50/200 yard zero at 10 yards video


10-Yard 50/200-Zero-Target.pdf


Semper Paratus


 

100 Yard Zero

50/200 Yard Zero

50 Yard Zero at

10 Yards


How to achieve a 50 yard zero at 10 yards, and the benefits of doing so. This 10 yard technique is very simple and it works.

I have tested this a bit since the video was posted and found it to be a very handy tool to have in my toolbox. I really like the speed at which I am able to establish the zero since I can see and make my adjustments from my shooting position. I like being able to zero on an extremely compact range and I can see how this technique could benefit those without the skill to shoot a group consistent enough to accurately judge what adjustments should be made at extended distances. However, I have also found some caveats that you will want to keep in mind when using this technique.

If you can confirm your zero at a longer distance, do so. This assumes you have both the space and the skill required. When establishing a 50 yard zero, it is good to check at 50 yards, better to check at 100 yards (point of impact will be high at 100), and best to check at 200 yards. I tested the technique with an iron sighted AR-15, a red dot equipped carbine, and a carbine equipped with a 1-4X magnified optic. All three were well within 2″ of my desired point of aim when I checked them at 50 yards but checking at distance allowed me to further refine the zero. The great news is that using just the 10 yard sight in, I was able to hit a 4″ target at 50 yards in all cases so it is great technique for getting a usable zero on a carbine very, very quickly.

If you need another reason to confirm at distance when and if you are able, consider this. The difference between a 50/200 yard zero and 100 yard zero at 10 yards is only about 1/10th of an inch (1.92″ below point of aim for the 50 yard zero versus 2.06″ below point of aim for the 100 yard zero). The difference between the two zeros opens up to 7/10s of an inch at 50 yards, 1.4″ at 100 yards, and so on. The point is pretty much any zero is going to put you somewhere near 2″ below point of aim at 10 yards and, without confirmation, you may not have the zero you think you have.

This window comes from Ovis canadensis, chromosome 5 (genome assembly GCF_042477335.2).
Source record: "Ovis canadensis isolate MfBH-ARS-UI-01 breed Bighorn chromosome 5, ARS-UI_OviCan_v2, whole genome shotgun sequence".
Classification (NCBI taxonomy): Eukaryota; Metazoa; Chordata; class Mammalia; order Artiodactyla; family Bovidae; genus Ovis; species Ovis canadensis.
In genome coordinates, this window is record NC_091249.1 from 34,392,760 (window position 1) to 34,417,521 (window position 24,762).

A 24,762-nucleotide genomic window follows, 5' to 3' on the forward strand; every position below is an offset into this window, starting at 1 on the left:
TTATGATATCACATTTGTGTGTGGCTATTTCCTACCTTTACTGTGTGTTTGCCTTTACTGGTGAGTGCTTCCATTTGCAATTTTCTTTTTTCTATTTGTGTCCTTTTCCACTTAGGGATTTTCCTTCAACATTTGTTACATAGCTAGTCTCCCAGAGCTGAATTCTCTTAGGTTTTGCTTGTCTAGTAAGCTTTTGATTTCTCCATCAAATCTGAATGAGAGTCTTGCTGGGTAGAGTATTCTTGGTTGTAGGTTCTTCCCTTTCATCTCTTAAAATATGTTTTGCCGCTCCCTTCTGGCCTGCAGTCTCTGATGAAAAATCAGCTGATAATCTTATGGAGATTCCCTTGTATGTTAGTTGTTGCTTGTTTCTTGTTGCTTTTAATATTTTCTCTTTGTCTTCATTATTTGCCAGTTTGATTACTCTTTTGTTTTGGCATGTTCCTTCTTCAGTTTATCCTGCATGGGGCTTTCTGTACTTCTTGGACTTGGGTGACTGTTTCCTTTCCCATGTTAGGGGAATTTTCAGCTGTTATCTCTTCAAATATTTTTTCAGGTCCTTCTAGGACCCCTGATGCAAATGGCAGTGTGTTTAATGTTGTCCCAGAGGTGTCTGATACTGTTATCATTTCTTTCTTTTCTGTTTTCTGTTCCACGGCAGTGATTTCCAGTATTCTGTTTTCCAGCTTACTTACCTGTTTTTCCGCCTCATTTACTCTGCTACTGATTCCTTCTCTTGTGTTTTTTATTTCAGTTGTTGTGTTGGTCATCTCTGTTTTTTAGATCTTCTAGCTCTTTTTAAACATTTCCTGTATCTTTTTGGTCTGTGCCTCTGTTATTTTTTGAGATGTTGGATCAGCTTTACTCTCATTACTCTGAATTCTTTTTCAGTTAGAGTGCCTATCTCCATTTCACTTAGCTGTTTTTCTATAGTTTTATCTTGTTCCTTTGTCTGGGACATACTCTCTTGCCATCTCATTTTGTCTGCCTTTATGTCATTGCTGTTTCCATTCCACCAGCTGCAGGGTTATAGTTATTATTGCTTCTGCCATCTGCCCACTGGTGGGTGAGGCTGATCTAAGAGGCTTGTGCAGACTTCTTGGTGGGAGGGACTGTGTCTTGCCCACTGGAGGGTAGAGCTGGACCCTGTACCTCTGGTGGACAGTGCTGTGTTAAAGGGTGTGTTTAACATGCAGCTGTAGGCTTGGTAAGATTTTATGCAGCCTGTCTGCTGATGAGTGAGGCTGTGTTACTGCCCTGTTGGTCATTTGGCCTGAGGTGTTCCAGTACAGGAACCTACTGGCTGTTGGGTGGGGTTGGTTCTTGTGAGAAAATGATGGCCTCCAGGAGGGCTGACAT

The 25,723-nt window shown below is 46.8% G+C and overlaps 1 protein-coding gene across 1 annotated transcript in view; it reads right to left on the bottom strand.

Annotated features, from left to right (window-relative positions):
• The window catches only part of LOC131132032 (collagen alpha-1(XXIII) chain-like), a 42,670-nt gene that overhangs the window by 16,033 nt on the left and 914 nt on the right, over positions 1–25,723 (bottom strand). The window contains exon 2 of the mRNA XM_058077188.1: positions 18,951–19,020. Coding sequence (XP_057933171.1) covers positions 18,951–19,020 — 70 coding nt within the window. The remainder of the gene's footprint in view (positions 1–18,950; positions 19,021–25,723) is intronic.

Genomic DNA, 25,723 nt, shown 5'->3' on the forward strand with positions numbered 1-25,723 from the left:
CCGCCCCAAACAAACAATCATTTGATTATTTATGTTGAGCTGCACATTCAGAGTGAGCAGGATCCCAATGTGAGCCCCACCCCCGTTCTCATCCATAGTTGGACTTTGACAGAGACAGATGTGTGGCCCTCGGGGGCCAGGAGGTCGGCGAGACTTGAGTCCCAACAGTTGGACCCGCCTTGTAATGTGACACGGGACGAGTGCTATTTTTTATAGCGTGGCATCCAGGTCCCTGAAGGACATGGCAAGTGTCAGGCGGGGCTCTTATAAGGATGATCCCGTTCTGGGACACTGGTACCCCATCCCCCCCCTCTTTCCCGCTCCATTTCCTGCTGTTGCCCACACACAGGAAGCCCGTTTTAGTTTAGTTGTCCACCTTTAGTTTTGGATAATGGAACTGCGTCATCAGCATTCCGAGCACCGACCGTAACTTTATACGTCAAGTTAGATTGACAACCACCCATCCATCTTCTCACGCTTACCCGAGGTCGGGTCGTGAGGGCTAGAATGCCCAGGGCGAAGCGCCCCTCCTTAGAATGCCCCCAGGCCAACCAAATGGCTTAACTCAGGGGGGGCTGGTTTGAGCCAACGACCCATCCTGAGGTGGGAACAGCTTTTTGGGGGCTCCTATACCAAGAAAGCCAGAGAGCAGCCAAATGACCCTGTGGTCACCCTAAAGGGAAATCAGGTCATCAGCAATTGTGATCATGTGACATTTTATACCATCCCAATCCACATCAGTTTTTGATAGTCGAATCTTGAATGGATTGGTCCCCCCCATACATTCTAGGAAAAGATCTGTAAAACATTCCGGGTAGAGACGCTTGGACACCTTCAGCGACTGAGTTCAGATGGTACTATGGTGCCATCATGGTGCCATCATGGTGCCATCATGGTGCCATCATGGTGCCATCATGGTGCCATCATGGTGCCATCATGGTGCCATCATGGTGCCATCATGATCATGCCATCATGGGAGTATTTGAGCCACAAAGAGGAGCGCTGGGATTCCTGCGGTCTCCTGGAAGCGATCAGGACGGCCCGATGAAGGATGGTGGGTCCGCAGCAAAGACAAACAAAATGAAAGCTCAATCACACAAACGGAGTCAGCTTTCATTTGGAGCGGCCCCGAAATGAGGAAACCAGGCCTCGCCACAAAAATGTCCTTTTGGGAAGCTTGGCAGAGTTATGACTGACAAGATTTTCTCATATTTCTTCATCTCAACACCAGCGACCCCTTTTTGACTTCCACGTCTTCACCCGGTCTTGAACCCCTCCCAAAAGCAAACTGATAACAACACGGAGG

Beware of parallax! You will have to be very mindful of consistent head placement when using optics well inside of their intended parallax range. Even optics that claim to be parallax-free will exhibit a shift in point of impact if you shift the position of your eye behind the optic. Basically, you need to position your eye so that the aiming point is in the center of the optic every time. This is good practice whenever you zero regardless of distance but it is vital when you are this close.

A good target helps. I like the field measuring technique of using your finger but also found that a good target helps. I was going to make my own but I came across this target from MyTargets.com and it works well. The target has 4 aiming points laid onto a full page 1″ grid. You can aim at the dots and move your point of impact to the grid point 2″ below the dot. It’s extremely easy and the grid can help you make informed adjustments to your optic/sights, or you can use the correct PDF target attached.

Be picky about your adjustments. At 10 yards, your mechanical adjustments will be very, very fine. An optic with adjustments that move point of impact 1/4″ per click at 100 yards will require 10 clicks to move 1/4″ at 10 yards. A group that looks “pretty close” at 10 yards can be off by quite a few inches at 50 yards. It is important to follow Frank’s advice in the video about not adjusting off of your group unless the shots in that group are touching. This level of precision will ensure that you have solid data with which to make your adjustments. It also gives you a clearer picture of the minute adjustments necessary at 10 yards to translate to a solid 50/200 yard zero.

And How To Do It At 10 Yards
And How To Do It At 10 Yards